T1: wetsuit strippers took longer than I would’ve liked to get my suit
off. My bike was racked at the very end of a rack. Very convenient.
So wet: arm warmers? Definitely. But, ridiculously hard to get them
on, when you are wet. Ran out, in the socks, through the mud. Is
this a cyclocross race?!
Bike: well, this, my friends, is when the proverbial shit hit the
fan. Started off good. Told myself to slow down. You have to climb
that thing twice. At this point, the rain started to fall. We were
told that there was going to be radar on the course, during the
downhill, so that people didn’t speed. “Take every turn like a
hairpin.” all I gotta say, is that I think I am really thankful that
I was riding my sweet-baby-blue-cyclocross bike which happens to have
disc brakes. Which happen to be way better than normal brakes in wet
and grimy weather. But.... I also gotta say that it was amazing how
many curse words can be muttered (or, in fact) stated loudly, by
triathletes on that hill. Mary said “don’t stand up, if you don’t
have too.” oh, I had too. First time around, I knew this was going
to be amuzing. It became an exercise in watching how many people
would be going too slow that they just fall over. Or how many people
where on the side of the road for one mechanical or another. In
addition, my beloved downhills couldn’t be as rocking as desired, due
to the radar. And the rain. And the fact that I didn’t want to kill
myself and fall around slick corners. But, after the up, and the
down, the “flat came.” the first time ‘round, well, let me tell you
about the woman who turned out of a gas station and almost killed me.
Yeah. That was fun. Didn’t expect to be slamming on my brakes for
that reason. Continue along, trying to shift between my large and
small ring in the front. nothing. Its trying. But nothing. Try
again, when peddaling faster. nothing. shit. well. At least I am
stuck in the small ring, and not the large one, to climb that hill...
Then hill the second time. Down hill second time, same as the first.
Then, whamo. I think “gee, that is a weird sound coming from my front
wheel.” (as I look down and check it...) nothing. Sound continues.
Look down again. Flat. Ughghghgh. First time in my life that I have
gotten a flat while riding. Lucky I brought my flat kit, and some
CO2. I inflated the tube a bit to get it aligned in the tire... OH.
Too much! Dang it. I better not have blown my canister. and. Due
to the wetness, my fingers get freeze burnt while filling the tire.
But. Fairly fast change. Watch girls in my age group ride away, and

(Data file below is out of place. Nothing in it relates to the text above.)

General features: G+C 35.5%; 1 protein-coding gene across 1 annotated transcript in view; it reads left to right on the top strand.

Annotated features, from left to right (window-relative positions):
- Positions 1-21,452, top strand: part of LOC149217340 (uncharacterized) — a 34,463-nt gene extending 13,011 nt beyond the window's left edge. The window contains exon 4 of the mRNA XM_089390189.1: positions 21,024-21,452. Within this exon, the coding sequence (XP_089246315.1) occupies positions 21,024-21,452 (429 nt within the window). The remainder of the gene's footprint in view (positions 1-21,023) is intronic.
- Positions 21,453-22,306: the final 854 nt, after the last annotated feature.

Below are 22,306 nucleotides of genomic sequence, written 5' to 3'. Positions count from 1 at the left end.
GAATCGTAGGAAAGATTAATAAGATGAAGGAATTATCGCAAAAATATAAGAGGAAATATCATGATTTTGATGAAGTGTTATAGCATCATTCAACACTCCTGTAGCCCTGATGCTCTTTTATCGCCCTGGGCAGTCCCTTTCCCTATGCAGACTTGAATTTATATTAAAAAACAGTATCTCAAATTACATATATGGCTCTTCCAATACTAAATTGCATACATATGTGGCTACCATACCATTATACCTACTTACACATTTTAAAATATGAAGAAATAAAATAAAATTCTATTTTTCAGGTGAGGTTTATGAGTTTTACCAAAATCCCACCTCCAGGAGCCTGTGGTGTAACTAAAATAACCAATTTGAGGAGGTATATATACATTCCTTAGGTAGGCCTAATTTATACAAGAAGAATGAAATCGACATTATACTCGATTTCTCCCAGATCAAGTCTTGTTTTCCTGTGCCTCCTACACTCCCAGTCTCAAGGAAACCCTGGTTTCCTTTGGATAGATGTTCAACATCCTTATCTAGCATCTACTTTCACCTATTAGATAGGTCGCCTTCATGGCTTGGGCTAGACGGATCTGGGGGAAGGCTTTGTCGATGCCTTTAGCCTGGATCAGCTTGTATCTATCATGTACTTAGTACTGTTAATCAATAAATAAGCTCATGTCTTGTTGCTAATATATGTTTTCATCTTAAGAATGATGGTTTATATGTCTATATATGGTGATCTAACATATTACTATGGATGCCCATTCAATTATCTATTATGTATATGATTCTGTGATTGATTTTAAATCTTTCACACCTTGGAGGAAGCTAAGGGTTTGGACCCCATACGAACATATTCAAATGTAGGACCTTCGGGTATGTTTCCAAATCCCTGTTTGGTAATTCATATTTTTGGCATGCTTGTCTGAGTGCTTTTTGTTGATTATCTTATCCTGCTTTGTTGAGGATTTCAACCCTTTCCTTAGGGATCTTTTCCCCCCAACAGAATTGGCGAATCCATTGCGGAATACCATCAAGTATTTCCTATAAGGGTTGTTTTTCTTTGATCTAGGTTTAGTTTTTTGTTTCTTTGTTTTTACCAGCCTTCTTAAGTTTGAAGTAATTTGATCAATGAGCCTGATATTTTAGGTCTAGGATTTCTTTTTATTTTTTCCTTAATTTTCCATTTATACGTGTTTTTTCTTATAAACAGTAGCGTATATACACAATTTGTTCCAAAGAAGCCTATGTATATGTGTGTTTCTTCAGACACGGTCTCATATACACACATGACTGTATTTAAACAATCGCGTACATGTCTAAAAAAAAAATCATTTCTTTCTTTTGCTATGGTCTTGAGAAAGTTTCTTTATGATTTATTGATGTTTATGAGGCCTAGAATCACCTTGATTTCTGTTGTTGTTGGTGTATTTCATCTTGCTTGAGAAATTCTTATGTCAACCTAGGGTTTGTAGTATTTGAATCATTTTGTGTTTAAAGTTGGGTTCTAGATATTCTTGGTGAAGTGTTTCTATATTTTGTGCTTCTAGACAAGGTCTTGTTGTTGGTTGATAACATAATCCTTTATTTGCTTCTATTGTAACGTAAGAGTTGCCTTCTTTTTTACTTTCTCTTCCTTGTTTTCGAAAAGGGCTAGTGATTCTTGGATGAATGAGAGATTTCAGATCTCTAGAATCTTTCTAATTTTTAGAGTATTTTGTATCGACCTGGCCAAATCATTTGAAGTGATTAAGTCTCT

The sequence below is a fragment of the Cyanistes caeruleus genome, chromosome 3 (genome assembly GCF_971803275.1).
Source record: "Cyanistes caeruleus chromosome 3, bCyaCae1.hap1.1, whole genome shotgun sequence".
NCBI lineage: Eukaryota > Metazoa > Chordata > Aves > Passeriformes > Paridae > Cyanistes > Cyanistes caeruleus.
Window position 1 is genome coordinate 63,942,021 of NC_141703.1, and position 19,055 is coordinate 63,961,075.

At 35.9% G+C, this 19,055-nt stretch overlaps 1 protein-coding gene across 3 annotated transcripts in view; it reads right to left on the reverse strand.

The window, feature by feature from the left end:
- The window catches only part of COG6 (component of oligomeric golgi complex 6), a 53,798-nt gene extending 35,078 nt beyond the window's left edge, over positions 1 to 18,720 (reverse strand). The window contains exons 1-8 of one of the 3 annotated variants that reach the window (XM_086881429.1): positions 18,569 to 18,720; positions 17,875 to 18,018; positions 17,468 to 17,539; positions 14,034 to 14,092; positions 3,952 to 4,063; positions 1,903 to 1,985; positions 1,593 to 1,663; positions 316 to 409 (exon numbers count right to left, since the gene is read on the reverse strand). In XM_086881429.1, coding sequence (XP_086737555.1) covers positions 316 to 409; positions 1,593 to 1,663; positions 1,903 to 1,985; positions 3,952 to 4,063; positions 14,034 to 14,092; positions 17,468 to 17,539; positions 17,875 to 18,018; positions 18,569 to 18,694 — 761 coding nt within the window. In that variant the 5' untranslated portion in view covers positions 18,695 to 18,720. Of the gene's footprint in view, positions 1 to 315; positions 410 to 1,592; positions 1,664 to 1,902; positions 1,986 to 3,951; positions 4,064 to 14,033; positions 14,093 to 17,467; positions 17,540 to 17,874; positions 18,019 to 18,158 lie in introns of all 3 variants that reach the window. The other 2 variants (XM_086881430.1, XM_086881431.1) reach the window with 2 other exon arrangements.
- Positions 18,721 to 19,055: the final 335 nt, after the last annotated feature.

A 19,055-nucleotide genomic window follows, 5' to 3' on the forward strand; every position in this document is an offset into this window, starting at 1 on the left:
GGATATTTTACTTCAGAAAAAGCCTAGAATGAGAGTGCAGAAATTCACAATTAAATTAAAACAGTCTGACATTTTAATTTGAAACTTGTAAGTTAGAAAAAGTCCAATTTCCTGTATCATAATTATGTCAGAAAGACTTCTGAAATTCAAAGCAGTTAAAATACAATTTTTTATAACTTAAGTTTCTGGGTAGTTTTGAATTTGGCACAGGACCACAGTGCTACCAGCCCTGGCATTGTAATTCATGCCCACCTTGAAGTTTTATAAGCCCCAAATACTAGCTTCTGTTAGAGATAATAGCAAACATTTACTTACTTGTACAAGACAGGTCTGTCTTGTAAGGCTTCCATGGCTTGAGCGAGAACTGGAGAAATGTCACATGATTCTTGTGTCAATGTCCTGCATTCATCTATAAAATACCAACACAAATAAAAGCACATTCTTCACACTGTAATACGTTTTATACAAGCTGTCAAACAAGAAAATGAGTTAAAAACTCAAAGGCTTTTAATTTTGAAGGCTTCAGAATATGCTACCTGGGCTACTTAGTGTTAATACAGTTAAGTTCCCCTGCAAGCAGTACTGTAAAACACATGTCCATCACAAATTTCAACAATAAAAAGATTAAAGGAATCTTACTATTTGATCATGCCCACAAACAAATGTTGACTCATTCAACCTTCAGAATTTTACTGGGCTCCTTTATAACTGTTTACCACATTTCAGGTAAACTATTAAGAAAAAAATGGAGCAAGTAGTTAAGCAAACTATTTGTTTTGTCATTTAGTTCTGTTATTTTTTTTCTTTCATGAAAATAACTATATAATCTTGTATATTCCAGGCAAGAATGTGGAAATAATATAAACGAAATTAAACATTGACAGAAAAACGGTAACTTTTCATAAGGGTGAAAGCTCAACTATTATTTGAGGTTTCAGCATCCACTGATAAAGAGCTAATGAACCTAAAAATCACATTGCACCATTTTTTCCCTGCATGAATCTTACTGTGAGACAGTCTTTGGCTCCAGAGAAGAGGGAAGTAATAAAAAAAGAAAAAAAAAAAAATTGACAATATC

others ride by.
I realized far before my flat, that I was not going to make my
projected time. But, I was feeling okay. I was feeling that my
pacing was good, despite the fact that I was way behind time wise.
There was so much that happened that I couldn’t have helped (but,
mental note. get my shift cables changed), and it was pretty hard to
maintain a positive attitude on the bike (which is wierd for me,
because I *love* the bike. It is sexy to me). The bike was hard. It
was technical, and that hill was from hell (including an individual at
the top, dressed like satan, dancing to top 40 hits).
T2: damn fast. That is all I gotta say about that.
Run: well. La dee da. Look what I did, coach: I 85% nailed a run off
my bike. It took me 2 miles to find my legs, and during those 2
miles, I did not feel light on my feet at all. But, after that, it
was great. The first 2/3’s at least. I felt strong. Good
technique. Nailing the splits set out for me. Even a little faster:
and maybe that “little faster” was not quite what I should’ve done.
But, it felt like I was going to be able to keep that. I didn’t start
feeling bad until about mile 9. My head started to remind me that I
was feeling a little dehydrated by a little creeping headache. But,
still okay. Mile 10 and 11 where hard. I walked a bit (like, up one
little 30 m ridiculously inclined hill), and at the start of mile 11
for 25 seconds. I tried to keep the pace up, but at this point,
seemed impossible. I would allow the down hills to carry me, but, the
up hills where hard. At mile 12, it was go time. (As if it had not
been go time all morning. But, if it had not been, it was now...) hit
that last mile fairly strong. And, glad I had a good run.
At least it made up for the bike. And... What the crap. Even with a
horrendous bike time... 8th out of fifty something in my age group.
That is a pretty good result. And, I am writing this in the car on
the way back to montreal right now. And, I wish I had the ability to
move my legs. Sitting in a car sucks right now.
my age group, I will spend the money to enter another 70.3 this year,
and see if I can get a roll down spot. If I don’t make it, I will
race in ottawa and save the 100$.” now that happened... Well... I
gotta makes some decisions. What does coach think. What does my tax
return think? Hmmm. To be determined!!!